Non-state actors have a strong counter-piracy role for the maritime sector, potentially greater than the role they play in land-based problems. They can provide direct services, or serve as the coordinators for networked structures to address collective problems. The process for engaging with non-state actors can take time, but systems interested in addressing maritime problems should consider formal outreach activities to bring them onboard.
Non-state actors have a strong counter-piracy role for the maritime sector, potentially greater than land-based roles.
This policy brief is based on “The Role of Business in the Responsibility to Protect,” a chapter which appeared in The Responsibility to Protect and the Third Pillar: Legitimacy and Operationalization.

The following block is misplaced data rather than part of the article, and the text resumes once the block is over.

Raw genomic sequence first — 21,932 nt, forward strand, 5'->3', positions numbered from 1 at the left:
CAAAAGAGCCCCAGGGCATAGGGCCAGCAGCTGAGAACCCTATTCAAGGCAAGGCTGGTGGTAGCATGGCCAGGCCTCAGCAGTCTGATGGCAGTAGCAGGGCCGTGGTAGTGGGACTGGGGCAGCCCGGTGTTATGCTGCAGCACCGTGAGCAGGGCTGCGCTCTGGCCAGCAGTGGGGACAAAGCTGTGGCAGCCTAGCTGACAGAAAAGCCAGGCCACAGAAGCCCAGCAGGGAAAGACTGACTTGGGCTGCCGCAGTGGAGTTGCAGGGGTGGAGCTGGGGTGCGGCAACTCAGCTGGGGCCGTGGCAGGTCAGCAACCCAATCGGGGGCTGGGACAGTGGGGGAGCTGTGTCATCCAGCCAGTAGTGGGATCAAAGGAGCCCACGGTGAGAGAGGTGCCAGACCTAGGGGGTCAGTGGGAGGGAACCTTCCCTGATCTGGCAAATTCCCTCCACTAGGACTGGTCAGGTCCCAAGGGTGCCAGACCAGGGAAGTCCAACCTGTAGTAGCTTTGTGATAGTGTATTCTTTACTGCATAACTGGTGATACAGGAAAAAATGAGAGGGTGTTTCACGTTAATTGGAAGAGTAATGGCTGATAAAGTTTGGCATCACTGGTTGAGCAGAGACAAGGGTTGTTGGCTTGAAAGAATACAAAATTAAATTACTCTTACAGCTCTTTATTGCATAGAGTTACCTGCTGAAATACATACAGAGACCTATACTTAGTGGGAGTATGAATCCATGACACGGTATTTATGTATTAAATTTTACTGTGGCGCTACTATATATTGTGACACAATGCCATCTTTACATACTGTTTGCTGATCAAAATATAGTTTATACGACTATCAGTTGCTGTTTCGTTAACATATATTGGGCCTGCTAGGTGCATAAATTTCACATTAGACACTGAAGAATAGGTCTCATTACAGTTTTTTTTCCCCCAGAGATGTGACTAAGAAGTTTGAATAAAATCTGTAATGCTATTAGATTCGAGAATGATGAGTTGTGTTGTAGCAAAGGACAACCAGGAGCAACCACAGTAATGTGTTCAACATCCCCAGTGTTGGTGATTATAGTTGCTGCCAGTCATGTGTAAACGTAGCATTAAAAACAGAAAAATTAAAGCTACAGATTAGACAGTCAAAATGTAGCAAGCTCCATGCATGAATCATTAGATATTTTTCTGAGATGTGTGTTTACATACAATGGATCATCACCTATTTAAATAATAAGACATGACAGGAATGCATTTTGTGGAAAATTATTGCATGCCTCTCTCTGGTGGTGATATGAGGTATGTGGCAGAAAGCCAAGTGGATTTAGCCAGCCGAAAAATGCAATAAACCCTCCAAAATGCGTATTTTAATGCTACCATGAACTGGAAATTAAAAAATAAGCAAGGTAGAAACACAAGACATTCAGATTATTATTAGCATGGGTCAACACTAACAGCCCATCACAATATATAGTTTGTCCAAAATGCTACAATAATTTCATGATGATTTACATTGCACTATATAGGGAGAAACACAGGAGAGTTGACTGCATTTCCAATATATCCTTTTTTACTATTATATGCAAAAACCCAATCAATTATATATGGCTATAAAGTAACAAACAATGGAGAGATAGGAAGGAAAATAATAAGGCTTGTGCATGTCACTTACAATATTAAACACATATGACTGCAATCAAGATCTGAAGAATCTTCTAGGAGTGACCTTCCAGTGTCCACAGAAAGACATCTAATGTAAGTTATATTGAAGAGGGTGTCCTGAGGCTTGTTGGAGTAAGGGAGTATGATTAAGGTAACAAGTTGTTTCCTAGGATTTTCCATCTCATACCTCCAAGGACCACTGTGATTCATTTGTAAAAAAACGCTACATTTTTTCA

Written byJoseph Kim, Peter Taylor, Pat Barclayon October 23, 2014
Instructors of large classes often face challenges with student motivation. The classroom incentive structure – grades, extra credit, and instructor and peer acknowledgement – may shape student motivations to engage in their studies.